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Three new charts explaining the problems facing Barclays’ investment bank

Barclays strategy McFarlane

Barclays faces all these hurdles

We’ve been writing a lot about Barclays’ investment bank recently. This is partly because it’s been quietly hiring. It’s partly because it’s been quietly losing people. And it’s partly because Barclays is due to release its second quarter results on this Wednesday July 29, at which point we’ll get some idea of the strategic intentions of its new ‘executive chairman’ John McFarlane. 

We’re not the only people peering at Barclays ahead of its results. Chirantan Barua, analyst at Bernstein Research, has been pondering the investment bank’s past and future too. Barua thinks Barclays has come unstuck – especially in the all-important U.S.-based M&A and equities businesses. Here’s why…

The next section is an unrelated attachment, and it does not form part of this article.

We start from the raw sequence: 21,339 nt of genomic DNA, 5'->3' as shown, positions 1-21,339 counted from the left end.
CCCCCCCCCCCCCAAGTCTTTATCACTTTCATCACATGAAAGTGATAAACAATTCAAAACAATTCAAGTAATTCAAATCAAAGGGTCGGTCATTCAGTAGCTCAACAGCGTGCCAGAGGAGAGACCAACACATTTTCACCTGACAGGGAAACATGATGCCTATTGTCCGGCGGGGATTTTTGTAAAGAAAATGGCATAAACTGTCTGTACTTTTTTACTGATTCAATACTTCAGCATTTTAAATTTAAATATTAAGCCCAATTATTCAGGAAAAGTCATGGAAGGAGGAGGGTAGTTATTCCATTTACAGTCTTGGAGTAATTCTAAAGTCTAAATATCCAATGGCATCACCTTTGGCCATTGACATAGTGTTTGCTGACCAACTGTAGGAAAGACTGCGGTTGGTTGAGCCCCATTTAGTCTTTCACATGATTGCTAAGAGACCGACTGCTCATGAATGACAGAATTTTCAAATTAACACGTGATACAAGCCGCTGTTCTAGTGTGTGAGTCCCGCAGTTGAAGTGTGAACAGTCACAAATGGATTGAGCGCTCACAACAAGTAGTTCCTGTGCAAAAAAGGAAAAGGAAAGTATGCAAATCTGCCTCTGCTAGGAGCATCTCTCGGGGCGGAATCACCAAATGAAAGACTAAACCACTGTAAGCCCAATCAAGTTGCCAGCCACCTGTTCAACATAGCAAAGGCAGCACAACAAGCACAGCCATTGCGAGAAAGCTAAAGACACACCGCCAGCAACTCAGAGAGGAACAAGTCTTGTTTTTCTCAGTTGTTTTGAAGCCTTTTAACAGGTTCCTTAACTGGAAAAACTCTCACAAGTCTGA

1. Barclays equities business has been hammered by its disingenuous dark pool 

Remember Barclays’ dodgy dark pool? How it hired an executive who had been fired from Goldman Sachs and invited in all sorts of high frequency trading firms? Barua contests that this episode has had an enduring impact on Barclays’ equities market share, which has never been quite the same since.

As a result, Barua says Barclays has failed to benefit from the increase in equities sales and trading which has brought such a boost to rivals like UBS. 

Barclays dark pool

2. Barclays has mistimed its push into M&A 

Even though Greenhill’s new co-president thinks we’re still in the early days of the M&A recovery, Barua says it’s all downhill for M&A bankers from here. Barclays is therefore targeting M&A revenues at the wrong point in the cycle. Worse, it’s consistently lost market share since 2013.

M&A cycle off

Barclays M&A market share

3. The easy trading wins have already been won

Barclays trading

(Photo credit: Oskar Widerberg)

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